The Marlins have discussed Mike Napoli and could get involved at the right price, a source tells Ken Rosenthal of FOX Sports (on Twitter). Napoli signing with Miami isn't likely if he has better options (link), but he's a South Florida native and he is good friends with Marlins catcher Jeff Mathis.
We recently heard that the Marlins were interested in free agent catcher Dioner Navarro (as well as pitcher Phil Hughes), but Napoli represents a much more ambitious target for Miami. While a big-name free agent like Napoli being connected to the Marlins will clearly be met with skepticism (and rightfully so), it's worth pointing out that they were very much in the mix for Jose Dariel Abreu before he signed with the White Sox. That pursuit, at the very least, indicates that the Fish may have some willingness to spend on a first baseman to pair with Giancarlo Stanton in the middle of their lineup.
Steve Adams contributed to this post.
Andy Martino of the New York Daily News reports that the Rays have some interest in Rangers first baseman Mitch Moreland, who could be deemed expendable in the wake of Texas' acquisition of Prince Fielder. The Rangers, of course, covet David Price, and including Moreland in a package for him (presumably as a somewhat minor component) could take a potential destination away from the Mets in their shopping of Ike Davis. Here's more out of the AL East...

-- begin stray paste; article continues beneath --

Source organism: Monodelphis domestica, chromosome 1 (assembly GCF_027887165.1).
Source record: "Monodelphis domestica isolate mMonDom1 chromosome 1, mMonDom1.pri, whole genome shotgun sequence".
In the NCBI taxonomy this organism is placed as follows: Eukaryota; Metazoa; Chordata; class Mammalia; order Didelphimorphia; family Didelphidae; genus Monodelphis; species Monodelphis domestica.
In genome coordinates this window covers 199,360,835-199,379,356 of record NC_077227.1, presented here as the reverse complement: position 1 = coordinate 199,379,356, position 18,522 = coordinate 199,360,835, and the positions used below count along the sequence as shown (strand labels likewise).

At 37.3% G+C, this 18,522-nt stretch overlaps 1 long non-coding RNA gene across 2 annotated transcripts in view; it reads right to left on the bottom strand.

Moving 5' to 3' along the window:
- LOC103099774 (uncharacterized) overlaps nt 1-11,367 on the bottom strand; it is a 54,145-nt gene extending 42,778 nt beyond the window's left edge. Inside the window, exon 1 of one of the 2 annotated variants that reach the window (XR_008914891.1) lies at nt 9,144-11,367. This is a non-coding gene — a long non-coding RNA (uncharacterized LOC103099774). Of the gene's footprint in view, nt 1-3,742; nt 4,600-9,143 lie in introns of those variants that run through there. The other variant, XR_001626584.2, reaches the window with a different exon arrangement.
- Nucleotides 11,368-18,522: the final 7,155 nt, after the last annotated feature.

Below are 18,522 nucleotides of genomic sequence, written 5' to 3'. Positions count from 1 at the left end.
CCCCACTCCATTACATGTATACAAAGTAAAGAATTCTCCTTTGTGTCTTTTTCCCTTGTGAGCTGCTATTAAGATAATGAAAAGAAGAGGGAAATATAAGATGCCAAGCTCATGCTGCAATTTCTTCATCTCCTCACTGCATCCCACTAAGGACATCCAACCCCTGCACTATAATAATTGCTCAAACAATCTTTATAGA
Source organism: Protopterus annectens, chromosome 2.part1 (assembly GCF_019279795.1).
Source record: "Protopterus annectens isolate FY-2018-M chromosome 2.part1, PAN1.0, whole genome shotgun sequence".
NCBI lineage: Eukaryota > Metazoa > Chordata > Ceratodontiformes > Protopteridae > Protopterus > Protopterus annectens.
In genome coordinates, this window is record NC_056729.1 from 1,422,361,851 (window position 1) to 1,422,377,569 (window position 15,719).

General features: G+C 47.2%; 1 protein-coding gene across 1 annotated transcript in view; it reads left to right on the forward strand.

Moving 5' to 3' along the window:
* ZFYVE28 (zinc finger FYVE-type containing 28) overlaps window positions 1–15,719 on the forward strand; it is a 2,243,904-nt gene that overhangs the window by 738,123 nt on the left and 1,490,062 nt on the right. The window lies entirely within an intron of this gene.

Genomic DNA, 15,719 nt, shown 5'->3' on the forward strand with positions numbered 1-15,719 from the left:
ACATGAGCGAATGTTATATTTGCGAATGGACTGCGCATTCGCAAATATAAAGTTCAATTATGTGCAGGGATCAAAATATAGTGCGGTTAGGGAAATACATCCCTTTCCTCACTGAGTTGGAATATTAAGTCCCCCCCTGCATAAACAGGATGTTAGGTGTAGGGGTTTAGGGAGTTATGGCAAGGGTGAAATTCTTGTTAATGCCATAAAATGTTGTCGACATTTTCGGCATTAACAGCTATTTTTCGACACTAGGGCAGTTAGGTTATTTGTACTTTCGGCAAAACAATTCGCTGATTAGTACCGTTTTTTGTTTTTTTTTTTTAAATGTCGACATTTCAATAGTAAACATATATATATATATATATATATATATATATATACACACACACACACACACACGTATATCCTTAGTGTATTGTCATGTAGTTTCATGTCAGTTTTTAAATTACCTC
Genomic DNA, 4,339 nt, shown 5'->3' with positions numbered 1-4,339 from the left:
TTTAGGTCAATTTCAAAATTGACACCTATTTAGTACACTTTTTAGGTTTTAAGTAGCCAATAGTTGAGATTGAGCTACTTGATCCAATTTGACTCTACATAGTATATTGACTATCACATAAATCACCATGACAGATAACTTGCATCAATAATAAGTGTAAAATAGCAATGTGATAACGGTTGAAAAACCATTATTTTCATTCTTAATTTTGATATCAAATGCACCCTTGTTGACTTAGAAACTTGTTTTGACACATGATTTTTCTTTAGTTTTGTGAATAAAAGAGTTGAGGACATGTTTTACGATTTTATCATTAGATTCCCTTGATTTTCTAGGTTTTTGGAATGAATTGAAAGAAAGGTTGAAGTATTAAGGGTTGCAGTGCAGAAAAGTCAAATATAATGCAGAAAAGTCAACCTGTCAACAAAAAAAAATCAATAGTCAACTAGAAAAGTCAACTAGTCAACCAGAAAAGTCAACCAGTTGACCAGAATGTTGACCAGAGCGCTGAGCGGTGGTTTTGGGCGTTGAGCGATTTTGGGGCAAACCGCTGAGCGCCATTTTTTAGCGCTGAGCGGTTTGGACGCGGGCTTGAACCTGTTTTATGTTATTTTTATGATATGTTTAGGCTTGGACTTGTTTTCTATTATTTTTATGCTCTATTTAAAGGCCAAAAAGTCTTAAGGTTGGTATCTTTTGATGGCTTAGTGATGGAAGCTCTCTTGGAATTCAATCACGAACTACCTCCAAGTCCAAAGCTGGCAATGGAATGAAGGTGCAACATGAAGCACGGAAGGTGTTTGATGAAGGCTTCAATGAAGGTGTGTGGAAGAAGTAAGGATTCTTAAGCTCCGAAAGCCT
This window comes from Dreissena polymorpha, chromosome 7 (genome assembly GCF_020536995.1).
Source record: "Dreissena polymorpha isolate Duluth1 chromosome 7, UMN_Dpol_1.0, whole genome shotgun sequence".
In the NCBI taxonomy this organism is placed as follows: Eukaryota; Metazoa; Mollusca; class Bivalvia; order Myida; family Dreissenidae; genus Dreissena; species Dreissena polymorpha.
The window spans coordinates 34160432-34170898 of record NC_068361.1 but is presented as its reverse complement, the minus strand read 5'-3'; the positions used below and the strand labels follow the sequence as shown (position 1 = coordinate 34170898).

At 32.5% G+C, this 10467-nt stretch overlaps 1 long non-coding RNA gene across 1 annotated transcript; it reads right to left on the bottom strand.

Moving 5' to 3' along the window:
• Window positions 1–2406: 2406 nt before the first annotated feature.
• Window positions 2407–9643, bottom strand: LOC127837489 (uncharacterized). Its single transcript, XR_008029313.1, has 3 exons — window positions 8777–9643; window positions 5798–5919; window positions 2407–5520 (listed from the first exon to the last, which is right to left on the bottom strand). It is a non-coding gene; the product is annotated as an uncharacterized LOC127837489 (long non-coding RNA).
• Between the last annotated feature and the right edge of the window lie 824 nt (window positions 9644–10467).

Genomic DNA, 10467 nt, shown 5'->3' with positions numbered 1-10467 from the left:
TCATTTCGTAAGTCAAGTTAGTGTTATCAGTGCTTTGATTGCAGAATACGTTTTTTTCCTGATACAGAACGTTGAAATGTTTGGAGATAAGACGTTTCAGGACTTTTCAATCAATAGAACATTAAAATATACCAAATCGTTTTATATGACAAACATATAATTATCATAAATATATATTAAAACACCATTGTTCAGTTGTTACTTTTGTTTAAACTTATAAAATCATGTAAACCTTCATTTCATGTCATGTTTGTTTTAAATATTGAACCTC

- Within that same piece, Martino writes that the Fielder-Ian Kinsler swap may not impact the Robinson Cano market as much as many initially thought. Cano is markedly better than Kinsler, Elvis Andrus and Jurickson Profar, so if he wants to be a Ranger or Tiger and the price isn't crazy, those players shouldn't preclude Texas or Detroit from striking a deal.
- The Red Sox seem to be letting Mike Napoli's market develop before deciding what their final offer to him will be, reports Nick Cafardo of the Boston Globe (Twitter link).
- Scott Lauber of the Boston Herald spoke with Red Sox GM Ben Cherington who told him that the team is "in a position to be a little choosy, a little selective" in its search for a new catcher. Cherington says the Sox are interested in a "small handful of free agents" and has also actively pursued trades at catcher.
- On Brian McCann's recent five-year contract with the Yankees, Boston catcher and close friend of McCann, David Ross, told Lauber: "He told me, I think it came down to years. When you add an option for six, it puts you at almost $100 (million), that’s a game-changer." Cherington wouldn't indicate to Lauber how far the Red Sox were willing to go in negotiations.
- Mark Ellis is considered an option for the Orioles, according to Roch Kubatko of MASNsports.com, but Baltimore has yet to reach out to the second baseman.